In 2017, newly inaugurated President Trump withdrew the United States from the TPP, alleging that the cost for the US outweighed any benefits—however he provided little evidence of this, and in fact there was much evidence to the contrary; most studies showed that, while there were different concrete numbers in terms of economic gains for the US, the numbers were always positive:
Figure 3. GDP and Economic Welfare Impacts of the TPP and CPTPP
Once the US withdrew, the remaining eleven members negotiated a new agreement, the CPTPP, that preserved much of the original text and was ratified by all eleven nations in March 2018. However, the CPTPP was not without revision; it is a full 38 pages shorter than the TPP, and suspended about 20 provisions the US pushed for in the original agreement, mostly dealing with intellectual property protections.
The CPTPP without the United States represent 13.5 percent of global GDP,  accounts for 60 percent of the population of the TPP, and has a much lower per capita income average of about one-third the level of the US. Despite these substantially lower numbers, there are many members of the CPTPP that are better off without the US involved—especially Canada, Mexico, Chile, and Peru. These countries “avoid erosion of existing preferences in the US market, while they pick up market share in the Western Pacific from the United States.” Singapore also benefits, since it “avoids preference erosion in its Asian markets from US export gains in those markets.”
Since Asia does not have a universal free trade agreement like North America or Europe, they have made a so-called “noodle bowl” of overlapping bilateral and multilateral negotiations, which creates a labyrinth of complex barriers for investment and trade in the region, slowing growth and prohibiting competitiveness and efficiency. This was especially problematic considering that the emerging economies of the Asia-Pacific account for the majority of economic growth around the globe. So in November of 2011, ASEAN proposed the new FTA initiative of the RCEP. ASEAN’s goals were to “widen members’ participation in regional and global production networks, as well as minimize transaction costs for businesses and inefficiencies created by multiple ASEAN-based trade agreements.”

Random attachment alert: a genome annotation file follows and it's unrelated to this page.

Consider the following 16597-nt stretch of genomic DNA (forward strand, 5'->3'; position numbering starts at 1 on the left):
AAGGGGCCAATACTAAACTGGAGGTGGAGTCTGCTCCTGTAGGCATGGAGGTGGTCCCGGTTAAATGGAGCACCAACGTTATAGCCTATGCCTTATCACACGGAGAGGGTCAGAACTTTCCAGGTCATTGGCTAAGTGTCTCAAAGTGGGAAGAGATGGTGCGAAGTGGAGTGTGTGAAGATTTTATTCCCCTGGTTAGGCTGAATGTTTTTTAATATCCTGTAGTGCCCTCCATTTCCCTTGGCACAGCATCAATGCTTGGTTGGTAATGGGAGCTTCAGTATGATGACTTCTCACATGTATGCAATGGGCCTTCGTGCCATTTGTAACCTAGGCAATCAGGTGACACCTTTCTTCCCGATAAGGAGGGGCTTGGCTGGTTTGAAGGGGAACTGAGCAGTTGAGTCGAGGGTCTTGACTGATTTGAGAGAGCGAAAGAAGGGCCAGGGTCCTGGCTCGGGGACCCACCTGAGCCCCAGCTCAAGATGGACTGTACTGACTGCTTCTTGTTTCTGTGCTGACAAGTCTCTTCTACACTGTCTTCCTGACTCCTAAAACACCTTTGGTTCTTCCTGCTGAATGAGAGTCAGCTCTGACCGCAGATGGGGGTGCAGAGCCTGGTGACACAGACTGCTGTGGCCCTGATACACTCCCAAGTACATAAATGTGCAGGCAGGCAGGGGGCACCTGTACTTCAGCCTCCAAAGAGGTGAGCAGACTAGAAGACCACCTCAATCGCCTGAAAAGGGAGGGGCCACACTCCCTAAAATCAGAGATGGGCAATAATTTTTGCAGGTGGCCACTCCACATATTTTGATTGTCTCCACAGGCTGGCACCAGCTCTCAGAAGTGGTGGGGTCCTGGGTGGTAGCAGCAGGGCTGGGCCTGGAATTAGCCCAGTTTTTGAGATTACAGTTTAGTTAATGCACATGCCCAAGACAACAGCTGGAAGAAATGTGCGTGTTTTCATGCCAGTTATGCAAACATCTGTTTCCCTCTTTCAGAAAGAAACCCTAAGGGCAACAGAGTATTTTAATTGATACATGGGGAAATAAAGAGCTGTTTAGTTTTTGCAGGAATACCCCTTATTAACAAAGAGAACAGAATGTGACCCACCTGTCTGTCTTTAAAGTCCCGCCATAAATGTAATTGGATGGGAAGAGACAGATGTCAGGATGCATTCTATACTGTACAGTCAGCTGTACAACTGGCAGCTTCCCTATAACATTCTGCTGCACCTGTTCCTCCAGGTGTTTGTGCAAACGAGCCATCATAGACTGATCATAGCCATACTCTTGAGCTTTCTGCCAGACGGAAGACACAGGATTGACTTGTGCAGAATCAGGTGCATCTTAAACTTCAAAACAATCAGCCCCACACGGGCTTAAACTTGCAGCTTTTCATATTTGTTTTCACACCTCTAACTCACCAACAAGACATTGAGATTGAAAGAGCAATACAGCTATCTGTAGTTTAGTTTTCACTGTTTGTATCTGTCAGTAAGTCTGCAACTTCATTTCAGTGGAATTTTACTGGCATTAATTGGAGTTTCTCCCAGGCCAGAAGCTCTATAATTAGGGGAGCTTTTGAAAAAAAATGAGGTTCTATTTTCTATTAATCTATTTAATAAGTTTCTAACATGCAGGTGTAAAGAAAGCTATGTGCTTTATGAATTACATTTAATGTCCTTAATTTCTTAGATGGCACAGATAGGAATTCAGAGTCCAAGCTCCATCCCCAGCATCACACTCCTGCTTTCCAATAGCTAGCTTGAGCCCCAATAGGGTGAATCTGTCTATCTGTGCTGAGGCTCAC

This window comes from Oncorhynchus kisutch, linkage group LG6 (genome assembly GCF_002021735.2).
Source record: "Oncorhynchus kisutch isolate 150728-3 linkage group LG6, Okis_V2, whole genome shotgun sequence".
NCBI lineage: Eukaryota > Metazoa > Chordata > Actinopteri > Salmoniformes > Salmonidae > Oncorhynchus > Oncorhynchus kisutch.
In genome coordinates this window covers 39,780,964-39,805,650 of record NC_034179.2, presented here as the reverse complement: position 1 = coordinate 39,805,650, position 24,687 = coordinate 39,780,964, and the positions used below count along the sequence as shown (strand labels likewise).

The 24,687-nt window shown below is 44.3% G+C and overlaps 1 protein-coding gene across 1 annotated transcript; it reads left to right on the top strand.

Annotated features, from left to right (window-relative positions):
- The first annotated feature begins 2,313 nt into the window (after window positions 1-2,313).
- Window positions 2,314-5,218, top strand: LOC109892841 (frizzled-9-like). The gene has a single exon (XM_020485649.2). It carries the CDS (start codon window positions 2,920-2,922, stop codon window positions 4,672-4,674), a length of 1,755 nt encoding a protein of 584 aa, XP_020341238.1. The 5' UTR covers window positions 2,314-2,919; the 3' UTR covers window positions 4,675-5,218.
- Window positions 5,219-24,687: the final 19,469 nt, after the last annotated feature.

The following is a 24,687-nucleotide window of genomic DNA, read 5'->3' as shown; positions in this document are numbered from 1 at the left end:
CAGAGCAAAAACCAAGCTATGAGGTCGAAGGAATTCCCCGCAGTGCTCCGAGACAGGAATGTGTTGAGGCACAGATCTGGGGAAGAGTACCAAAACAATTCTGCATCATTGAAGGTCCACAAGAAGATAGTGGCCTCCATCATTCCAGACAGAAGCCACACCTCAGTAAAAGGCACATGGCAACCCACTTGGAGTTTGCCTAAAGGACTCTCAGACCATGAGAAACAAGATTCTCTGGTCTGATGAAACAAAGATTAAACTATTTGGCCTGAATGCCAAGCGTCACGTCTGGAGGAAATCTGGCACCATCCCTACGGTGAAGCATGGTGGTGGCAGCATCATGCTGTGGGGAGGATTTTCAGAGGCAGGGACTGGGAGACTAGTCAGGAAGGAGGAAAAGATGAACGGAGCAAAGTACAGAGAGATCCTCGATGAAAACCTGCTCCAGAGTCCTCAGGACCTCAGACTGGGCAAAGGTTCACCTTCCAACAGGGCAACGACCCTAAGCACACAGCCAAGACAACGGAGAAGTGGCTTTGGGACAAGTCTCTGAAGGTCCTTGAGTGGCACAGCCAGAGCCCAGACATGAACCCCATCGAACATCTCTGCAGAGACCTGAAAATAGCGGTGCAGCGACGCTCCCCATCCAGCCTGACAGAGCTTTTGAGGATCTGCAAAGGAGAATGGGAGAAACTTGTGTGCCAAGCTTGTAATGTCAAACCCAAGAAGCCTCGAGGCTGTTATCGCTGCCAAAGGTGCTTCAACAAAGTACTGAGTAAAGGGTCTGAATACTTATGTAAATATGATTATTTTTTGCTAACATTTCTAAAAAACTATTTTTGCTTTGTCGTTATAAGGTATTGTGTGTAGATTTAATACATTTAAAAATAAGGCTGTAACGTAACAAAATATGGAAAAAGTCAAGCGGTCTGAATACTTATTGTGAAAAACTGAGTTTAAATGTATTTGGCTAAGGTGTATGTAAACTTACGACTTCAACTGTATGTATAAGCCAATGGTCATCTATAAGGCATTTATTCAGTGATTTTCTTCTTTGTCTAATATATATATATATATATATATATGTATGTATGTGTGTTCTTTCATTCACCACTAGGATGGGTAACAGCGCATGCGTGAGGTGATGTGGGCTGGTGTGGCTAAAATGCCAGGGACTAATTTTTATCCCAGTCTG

But since its inception came after the US-led agreement, it is widely acknowledged that its true purpose is to serve as a counterbalancing alternative to the TPP for China, one that “emphasizes flexibility for developing countries and that is less ambitious than the TPP.” China’s original proposal heavily emphasized its desire for an FTA especially covering trade in goods, while Japan’s was more comprehensive, and ASEAN’s less so, since the latter was less well-developed than the former two and wanted more protections for fledgling domestic industries and markets.
The RCEP member states account for 3.4 billion people, total output of about US $22.7 trillion and total world trade of about 44.5 percent in 2015. Despite the larger population, however, they account for only 28 percent of global GDP (in contrast to the smaller TPP’s 40 percent); but they still comprise over one-quarter of total global exports. However, once ratified, it would integrate the Asia-Pacific into the largest economic bloc in the world.
The RCEP, in fact, may be easier to participate in than the TPP for developing countries, this despite the many difficulties in creating a mega-FTA in Asia that transcends the “noodle bowl.” The RCEP is much less ambitious than the TPP in terms of trade liberalization and integration, and provides more protection for its developing member countries. This is evidenced by the fact that seven of the original twelve TPP countries are also poised to ratify the RCEP this year; they do not have the same counterbalancing agendas of China and the US, and therefore will enter into whatever agreements benefit them economically, without worrying about what those two nations want from them politically. Most of the East Asian economies have since become more trade dependent on China’s RCEP than the US’s TPP: